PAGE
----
Le Corbusier took French citizenship in 1930.

Le Corbusier died due to one accident when he went for a swim on August 27, 1965, in the Mediterranean Sea at Roquebrune-Cap-Martin, France. His body was found by bathers and he was It was assumed that he may have suffered a heart attack

About Chandigarh:
Ample areas have been provided in the master plan of the Capital for parks. Out of a total area of 20,000 acres acquired for the first phase, about 2000 acres are meant for development of parks. Leisure Valley, Rajendra park, Bougainvillea Park, Zakir Rose Garden, Shanti Kunj, Hibiscus Garden, Garden of Fragrance, Botanical Garden, Smriti Upavan, Topiary garden and Terraced Garden are some of the famous parks of Chandigarh. Sukhna Lake, Rock Garden, Government Museum and Art Gallery are major tourist attractions of Chandigarh.

One unique feature in the layout of Chandigarh is its roads, classified in accordance with their functions. An integrated system of seven roads was designed to ensure efficient traffic circulation. Corbusier referred to these as the 7'Vs. the city's vertical roads run northeast/southwest (the 'Paths'). The horizontal roads run northwest/southwest ('The Margs'). The intersect at right angles, forming a grid or network for movement.

This arrangement of road-use leads to a remarkable hierarchy of movement, which also ensures that the residential areas are segregated from the noise and pollution of traffic.

Right from the day the foundation of the city was laid in 1952, the Administration has been successful in transforming this city into a world class
Best project
• 1905: Villa Fallet, La Chaux-de-Fonds, Switzerland
• 1908: Stotzer House, 6, Chemin de Pouillerel, la Chaux-de-Fonds, Switzerland.
• 1912: Villa Jeanneret-Perret, La Chaux-de-Fonds [1]
• 1916: Villa Schwob, La Chaux-de-Fonds
• 1922: Villa Besnus (Ker-Ka-Ré), Vaucresson, Paris, France
• 1922: Ozenfant House and Studio, Vaucresson, Paris. ( much altered.)
• 1923: Villa La Roche/Villa Jeanneret, Paris
• 1924: Pavillon de L'Esprit Nouveau, Paris (destroyed)
• 1924: Quartiers Modernes Frugès, Pessac, France
• 1925: Villa Jeanneret, Paris
• 1926: Villa Cook, Boulogne-sur-Seine, France
• 1926: Villa Ternisien, 5, Allee des Pins, Boulogne-sur-Seine, Paris. ( Block of apartments built over the house.)
• 1927: Villa Stein, Garches, Paris.
• 1927: Pleinex House, 24, Bis Boulevard Massena, Paris 13e.
• 1927: Villas at Weissenhof Estate, Stuttgart, Germany
• 1928: Villa Savoye, Poissy-sur-Seine, France View on the map
• 1929: Cité du Refuge, Armée du Salut, Paris, France
• 1930: Pavillon Suisse, Cité Universitaire, Paris
• 1930: Maison Errazuriz, Chile
• 1930: Las Nubes, house of Uruguayan novelist Enrique Amorim (Salto, Uruguay)
• 1931: Palace of the Soviets, Moscow, USSR (project)
• 1931: [[I2 [2]]], Geneva, Switzerland View on the map
• 1933: Tsentrosoyuz, Moscow, USSR
• 1936: Palace of Ministry of National Education and Public Health, Rio de Janeiro (as a consultant to Lucio Costa, Oscar Niemeyer and others)
• 1938: The "Cartesian" sky-scraper (project)
• 1945: Usine Claude et Duval, Saint-Dié-des-Vosges, France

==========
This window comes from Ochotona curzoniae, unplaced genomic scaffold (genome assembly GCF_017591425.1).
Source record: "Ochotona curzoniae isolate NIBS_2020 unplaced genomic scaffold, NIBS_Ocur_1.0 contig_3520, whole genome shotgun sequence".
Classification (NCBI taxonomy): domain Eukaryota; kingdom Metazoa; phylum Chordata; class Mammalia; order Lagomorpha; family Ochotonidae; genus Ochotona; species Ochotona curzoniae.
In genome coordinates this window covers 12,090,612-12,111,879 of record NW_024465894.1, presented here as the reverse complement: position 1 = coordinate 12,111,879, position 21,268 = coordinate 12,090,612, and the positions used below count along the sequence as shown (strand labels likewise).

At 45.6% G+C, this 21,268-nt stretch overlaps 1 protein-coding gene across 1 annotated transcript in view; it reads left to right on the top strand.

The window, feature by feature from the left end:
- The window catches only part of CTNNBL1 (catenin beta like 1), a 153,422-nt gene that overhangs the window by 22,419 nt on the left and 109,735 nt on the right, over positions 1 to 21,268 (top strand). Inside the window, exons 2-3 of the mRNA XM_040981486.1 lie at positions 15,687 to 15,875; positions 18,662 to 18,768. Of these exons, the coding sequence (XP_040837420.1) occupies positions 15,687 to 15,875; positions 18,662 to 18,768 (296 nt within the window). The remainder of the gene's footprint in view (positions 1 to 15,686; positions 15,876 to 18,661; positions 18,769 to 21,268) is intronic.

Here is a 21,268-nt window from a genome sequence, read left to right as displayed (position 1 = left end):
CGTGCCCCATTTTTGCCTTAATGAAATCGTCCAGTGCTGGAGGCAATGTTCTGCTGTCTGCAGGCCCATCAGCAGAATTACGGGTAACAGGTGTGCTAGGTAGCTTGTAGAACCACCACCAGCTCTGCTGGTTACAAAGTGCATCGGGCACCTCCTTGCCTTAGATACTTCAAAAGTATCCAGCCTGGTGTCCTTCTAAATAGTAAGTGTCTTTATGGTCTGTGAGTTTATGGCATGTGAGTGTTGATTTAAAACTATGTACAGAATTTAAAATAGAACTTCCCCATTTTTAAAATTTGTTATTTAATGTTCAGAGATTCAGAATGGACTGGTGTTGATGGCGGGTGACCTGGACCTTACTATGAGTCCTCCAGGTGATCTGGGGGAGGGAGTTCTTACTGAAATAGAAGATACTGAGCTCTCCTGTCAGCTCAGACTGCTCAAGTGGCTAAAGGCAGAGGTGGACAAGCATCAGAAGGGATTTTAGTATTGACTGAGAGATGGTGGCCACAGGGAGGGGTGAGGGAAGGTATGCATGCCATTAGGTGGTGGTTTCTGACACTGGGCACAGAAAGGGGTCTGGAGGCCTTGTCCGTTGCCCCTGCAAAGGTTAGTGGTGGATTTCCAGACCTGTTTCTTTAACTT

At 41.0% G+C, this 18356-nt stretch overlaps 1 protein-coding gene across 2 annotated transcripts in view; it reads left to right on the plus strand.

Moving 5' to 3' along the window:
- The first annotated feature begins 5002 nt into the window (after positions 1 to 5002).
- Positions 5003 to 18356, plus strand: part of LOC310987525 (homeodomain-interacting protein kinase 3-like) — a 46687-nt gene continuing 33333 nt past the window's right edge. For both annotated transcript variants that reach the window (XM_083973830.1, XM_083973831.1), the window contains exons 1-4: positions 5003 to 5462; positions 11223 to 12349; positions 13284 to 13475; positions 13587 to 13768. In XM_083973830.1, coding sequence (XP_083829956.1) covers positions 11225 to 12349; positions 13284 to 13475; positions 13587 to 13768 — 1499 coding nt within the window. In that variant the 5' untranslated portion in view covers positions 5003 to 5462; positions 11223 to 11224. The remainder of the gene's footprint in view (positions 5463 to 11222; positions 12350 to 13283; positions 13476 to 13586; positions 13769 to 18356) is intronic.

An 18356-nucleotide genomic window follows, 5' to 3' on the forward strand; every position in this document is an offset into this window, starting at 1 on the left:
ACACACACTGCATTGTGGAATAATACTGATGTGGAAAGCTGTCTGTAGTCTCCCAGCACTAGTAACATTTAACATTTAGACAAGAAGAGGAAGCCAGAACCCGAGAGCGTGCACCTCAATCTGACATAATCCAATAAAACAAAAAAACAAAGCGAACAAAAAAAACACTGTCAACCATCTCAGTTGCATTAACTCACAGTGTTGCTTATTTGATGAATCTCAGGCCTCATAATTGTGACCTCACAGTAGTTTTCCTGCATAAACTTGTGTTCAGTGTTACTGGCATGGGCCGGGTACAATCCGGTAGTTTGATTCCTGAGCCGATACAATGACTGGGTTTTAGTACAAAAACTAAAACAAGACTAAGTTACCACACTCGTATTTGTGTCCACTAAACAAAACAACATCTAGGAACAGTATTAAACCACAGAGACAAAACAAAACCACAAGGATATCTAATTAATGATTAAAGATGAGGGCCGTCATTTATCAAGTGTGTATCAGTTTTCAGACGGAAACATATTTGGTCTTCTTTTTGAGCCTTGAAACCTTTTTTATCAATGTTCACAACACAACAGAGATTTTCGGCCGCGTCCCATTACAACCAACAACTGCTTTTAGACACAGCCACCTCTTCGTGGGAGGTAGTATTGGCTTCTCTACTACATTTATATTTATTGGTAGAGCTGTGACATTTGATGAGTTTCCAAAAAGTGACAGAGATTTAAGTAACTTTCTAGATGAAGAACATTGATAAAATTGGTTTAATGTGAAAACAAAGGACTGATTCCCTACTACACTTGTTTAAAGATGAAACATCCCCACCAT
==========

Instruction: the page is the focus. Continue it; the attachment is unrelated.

• 1947–1952: Unité d'Habitation, Marseille, France View on the map, History of the Prefabricated Home
• 1948: Curutchet House, La Plata, Argentina
• 1949–1952: United Nations headquarters, New York City (Consultant)
• 1950–1954: Chapelle Notre Dame du Haut, Ronchamp, France View on the map
• 1951: Cabanon de vacances, Roquebrune-Cap-Martin
• 1951: Maisons Jaoul, Neuilly-sur-Seine, France
• 1951: Mill Owners' Association Building, villa Sarabhai and villa Schodan, Ahmedabad, India
• 1952: Unité d'Habitation of Nantes-Rezé, Nantes, France View on the map
1952–1959: Buildings in Chandigarh, India
• 1952: Palace of Justice (Chandigarh)
• 1952: Museum and Gallery of Art (Chandigarh)
• 1953: Secretariat Building (Chandigarh)
• 1953: Governor's Palace (Chandigarh)
• 1955: Palace of Assembly (Chandigarh)
• 1956: Shodan House
• 1959: Government College of Art (GCA) and the Chandigarh College of Architecture(CCA) (Chandigarh)
• 1956: Museum at Ahmedabad, Ahmedabad, India
• 1956: Saddam Hussein Gymnasium, Baghdad, Iraq
• 1957: Unité d'Habitation of Briey en Forêt, France
• 1957: National Museum of Western Art, Tokyo
• 1957: Maison du Brésil, Cité Universitaire, Paris
• 1957–1960: Sainte Marie de La Tourette, near Lyon, France (with Iannis Xenakis)
• 1957: Unité d'Habitation of Berlin-Charlottenburg, Flatowallee 16, Berlin View on the map
• 1957: Unité d'Habitation of Meaux, France
Current project
Not available
He was awarded the Frank P. Brown Medal in 1961.
Project Handled

1. Heidi Weber Museum, Zurich, Switzerland
2. National Museum of Western Artm Tokyo, Japan
3. Phillips Pavilion, Brussels, Belgium
4. Gustavo Capanema Palace, Rio de Janeiro (Brazil)

1. Museum of Ahemadabad ( India)
2. Secretariat Building Chandigarh ( India )
3. Palace of Justice, Chandigarh (India)
4. Open Hand Monument, Chandigarh (India)

Best Architect
D -1, Ashirwad Complex, 3rd Floor, Green Park New Delhi, DL 110016
C P Kukreja Associates
Best Interior & Architecture
Interior & Architecture
29, Bank Street, Mumbai 400 023. India
Architect Hafeez Contractor
Interior & Architecture
9 Mathew Road, Mumbai, India
Charles Correa Associates